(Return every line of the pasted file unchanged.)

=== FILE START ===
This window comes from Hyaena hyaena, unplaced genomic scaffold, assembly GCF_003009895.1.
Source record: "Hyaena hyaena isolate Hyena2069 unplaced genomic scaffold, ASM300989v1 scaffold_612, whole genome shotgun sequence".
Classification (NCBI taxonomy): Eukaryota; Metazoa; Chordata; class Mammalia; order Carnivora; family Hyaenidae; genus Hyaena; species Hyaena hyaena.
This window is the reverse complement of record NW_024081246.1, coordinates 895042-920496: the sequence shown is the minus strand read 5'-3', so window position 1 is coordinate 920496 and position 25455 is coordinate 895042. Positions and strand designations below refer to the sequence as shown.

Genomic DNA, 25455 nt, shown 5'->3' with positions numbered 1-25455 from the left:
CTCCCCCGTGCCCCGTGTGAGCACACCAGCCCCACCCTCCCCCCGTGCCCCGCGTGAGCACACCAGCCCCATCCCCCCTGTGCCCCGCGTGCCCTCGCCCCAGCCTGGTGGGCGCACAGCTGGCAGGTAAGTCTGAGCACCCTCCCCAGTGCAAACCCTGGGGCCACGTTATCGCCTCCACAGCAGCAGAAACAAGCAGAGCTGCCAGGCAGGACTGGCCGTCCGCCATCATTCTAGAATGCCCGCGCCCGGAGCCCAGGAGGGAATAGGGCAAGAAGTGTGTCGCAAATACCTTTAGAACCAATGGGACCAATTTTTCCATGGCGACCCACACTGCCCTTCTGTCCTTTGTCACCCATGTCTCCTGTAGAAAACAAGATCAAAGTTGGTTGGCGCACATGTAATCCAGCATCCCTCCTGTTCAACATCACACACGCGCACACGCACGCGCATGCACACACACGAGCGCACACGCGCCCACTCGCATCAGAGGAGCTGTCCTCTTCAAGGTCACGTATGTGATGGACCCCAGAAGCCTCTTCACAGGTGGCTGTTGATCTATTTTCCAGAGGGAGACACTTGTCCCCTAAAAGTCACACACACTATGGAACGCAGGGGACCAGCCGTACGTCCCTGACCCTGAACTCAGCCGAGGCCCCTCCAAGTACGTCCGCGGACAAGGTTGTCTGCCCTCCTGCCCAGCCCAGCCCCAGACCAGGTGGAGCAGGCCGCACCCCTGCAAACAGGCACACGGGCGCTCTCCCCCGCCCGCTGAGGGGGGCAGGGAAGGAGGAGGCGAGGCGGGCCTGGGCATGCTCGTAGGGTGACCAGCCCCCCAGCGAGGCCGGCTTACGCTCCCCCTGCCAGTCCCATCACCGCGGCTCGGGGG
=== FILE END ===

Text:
This window comes from Hyaena hyaena, unplaced genomic scaffold, assembly GCF_003009895.1.
Source record: "Hyaena hyaena isolate Hyena2069 unplaced genomic scaffold, ASM300989v1 scaffold_612, whole genome shotgun sequence".
Classification (NCBI taxonomy): Eukaryota; Metazoa; Chordata; class Mammalia; order Carnivora; family Hyaenidae; genus Hyaena; species Hyaena hyaena.
This window is the reverse complement of record NW_024081246.1, coordinates 895042-920496: the sequence shown is the minus strand read 5'-3', so window position 1 is coordinate 920496 and position 25455 is coordinate 895042. Positions and strand designations below refer to the sequence as shown.

Genomic DNA, 25455 nt, shown 5'->3' with positions numbered 1-25455 from the left:
CTCCCCCGTGCCCCGTGTGAGCACACCAGCCCCACCCTCCCCCCGTGCCCCGCGTGAGCACACCAGCCCCATCCCCCCTGTGCCCCGCGTGCCCTCGCCCCAGCCTGGTGGGCGCACAGCTGGCAGGTAAGTCTGAGCACCCTCCCCAGTGCAAACCCTGGGGCCACGTTATCGCCTCCACAGCAGCAGAAACAAGCAGAGCTGCCAGGCAGGACTGGCCGTCCGCCATCATTCTAGAATGCCCGCGCCCGGAGCCCAGGAGGGAATAGGGCAAGAAGTGTGTCGCAAATACCTTTAGAACCAATGGGACCAATTTTTCCATGGCGACCCACACTGCCCTTCTGTCCTTTGTCACCCATGTCTCCTGTAGAAAACAAGATCAAAGTTGGTTGGCGCACATGTAATCCAGCATCCCTCCTGTTCAACATCACACACGCGCACACGCACGCGCATGCACACACACGAGCGCACACGCGCCCACTCGCATCAGAGGAGCTGTCCTCTTCAAGGTCACGTATGTGATGGACCCCAGAAGCCTCTTCACAGGTGGCTGTTGATCTATTTTCCAGAGGGAGACACTTGTCCCCTAAAAGTCACACACACTATGGAACGCAGGGGACCAGCCGTACGTCCCTGACCCTGAACTCAGCCGAGGCCCCTCCAAGTACGTCCGCGGACAAGGTTGTCTGCCCTCCTGCCCAGCCCAGCCCCAGACCAGGTGGAGCAGGCCGCACCCCTGCAAACAGGCACACGGGCGCTCTCCCCCGCCCGCTGAGGGGGGCAGGGAAGGAGGAGGCGAGGCGGGCCTGGGCATGCTCGTAGGGTGACCAGCCCCCCAGCGAGGCCGGCTTACGCTCCCCCTGCCAGTCCCATCACCGCGGCTCGGGGG